It’s just my luck that both of the shows I’m covering have rather uneventful episodes this week. Just like with Zestiria, neither were bad, but at least there is assurance that one of them will always be pleasing on the eye. On the other hand… we have orange. Admittedly, it wasn’t nearly as ugly as last week, but this wasn’t anything to write home about either. The scenes that mattered looked good, but this felt like the first time where my emotional investment in what’s happening was compromised due to lackluster visuals. Hamasaki Hiroshi’s directing is still strong even when things don’t look as great as they should on-screen, but his talent can only go so far. Again, I pray this improves in the final weeks to come. I don’t want to be left feeling empty because this adaptation couldn’t deliver some worthwhile artwork.
Okay, back to this being a rather uneventful episode. Like I said with Zestiria, it wasn’t bad. It’s just… not much happened. Since this is way past the point where I had read to, I can’t be 100% sure, but I imagine this episode didn’t adapt more than one chapter. Typically, the episodes that feel jam packed with content are ones where more is squeezed into the 21 minute limit. Every time that’s happened, it has paid off well, so I’m curious to know whether they didn’t adapt as much content this week, because it sure felt slow. Which is amusing, because it was all about the characters running.
But before the running came Kakeru’s confession. Both the audience and his friends already know the full story, but this is the moment where he finally lays it all bare and tells the truth. None of it is new information, but the fact that he has opened up enough to be honest about his mother’s death shows how far he has come. As Naho keeps pointing out: the letters are becoming less and less relevant. I’m glad she’s reading them once again, because they could come in handy for predicting broader shifts in Kakeru’s emotional state, but the fact that things are becoming so different is only a good sign. The scene with the mattress was heavy-handed with its symbolism, but it was serviceable enough in getting Kakeru to trust his friends and let them share his burdens. Will that matter in the end? It’s hard to say, because we’ve still got three episode to go and so much could happen. Part of me still thinks death is an inevitability regardless of the timeline.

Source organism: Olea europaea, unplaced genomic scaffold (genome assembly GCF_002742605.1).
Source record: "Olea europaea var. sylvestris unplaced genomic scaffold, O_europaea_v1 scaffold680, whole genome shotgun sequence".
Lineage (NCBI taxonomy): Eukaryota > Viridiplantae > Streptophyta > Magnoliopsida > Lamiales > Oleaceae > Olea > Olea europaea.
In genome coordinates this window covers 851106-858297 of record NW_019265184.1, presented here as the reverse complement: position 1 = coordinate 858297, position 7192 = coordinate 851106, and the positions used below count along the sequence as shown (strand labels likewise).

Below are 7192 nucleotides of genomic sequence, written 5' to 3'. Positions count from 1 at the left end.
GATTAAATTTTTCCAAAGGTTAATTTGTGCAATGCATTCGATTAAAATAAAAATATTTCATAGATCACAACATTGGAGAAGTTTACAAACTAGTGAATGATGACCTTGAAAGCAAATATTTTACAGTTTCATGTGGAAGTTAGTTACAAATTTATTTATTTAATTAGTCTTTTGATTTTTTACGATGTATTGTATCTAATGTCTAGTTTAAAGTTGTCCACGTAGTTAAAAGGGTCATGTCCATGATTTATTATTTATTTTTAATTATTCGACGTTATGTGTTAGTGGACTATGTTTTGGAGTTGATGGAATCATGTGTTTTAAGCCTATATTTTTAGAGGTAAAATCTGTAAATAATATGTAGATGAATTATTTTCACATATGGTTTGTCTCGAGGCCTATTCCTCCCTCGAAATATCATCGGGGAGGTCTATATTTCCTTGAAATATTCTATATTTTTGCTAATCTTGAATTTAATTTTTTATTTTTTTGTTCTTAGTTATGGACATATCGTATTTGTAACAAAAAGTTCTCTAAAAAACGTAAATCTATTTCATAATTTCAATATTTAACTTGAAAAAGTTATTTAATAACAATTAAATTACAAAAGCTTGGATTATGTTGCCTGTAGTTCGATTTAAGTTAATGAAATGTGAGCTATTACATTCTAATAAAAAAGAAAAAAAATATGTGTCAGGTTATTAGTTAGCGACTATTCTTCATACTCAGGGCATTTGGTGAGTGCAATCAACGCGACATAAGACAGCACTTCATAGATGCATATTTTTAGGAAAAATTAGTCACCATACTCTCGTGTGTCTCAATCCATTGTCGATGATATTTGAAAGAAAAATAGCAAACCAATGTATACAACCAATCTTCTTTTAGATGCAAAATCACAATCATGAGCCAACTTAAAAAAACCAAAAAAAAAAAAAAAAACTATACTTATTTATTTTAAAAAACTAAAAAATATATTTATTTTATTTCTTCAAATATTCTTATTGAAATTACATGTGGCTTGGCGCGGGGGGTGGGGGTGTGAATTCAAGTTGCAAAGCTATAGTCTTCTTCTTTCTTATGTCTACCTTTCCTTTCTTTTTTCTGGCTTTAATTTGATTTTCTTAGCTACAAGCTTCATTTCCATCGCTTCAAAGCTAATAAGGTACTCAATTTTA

I really wish the final scenes looked half-decent, because that cheek kiss from Kakeru could have been a stand out scene. In the end it felt like a throwaway moment that was hard to decipher until Naho and Suwa reacted to it. At least we’re getting some romantic development: first handholding, now a cheek kiss. Before you know it, Naho will be pregnant again! Speaking of that, I hope we get more scenes from the future timeline, if only to rub in how Suwa is giving up a happy life he’ll never have the fortune of experiencing. You gotta love him.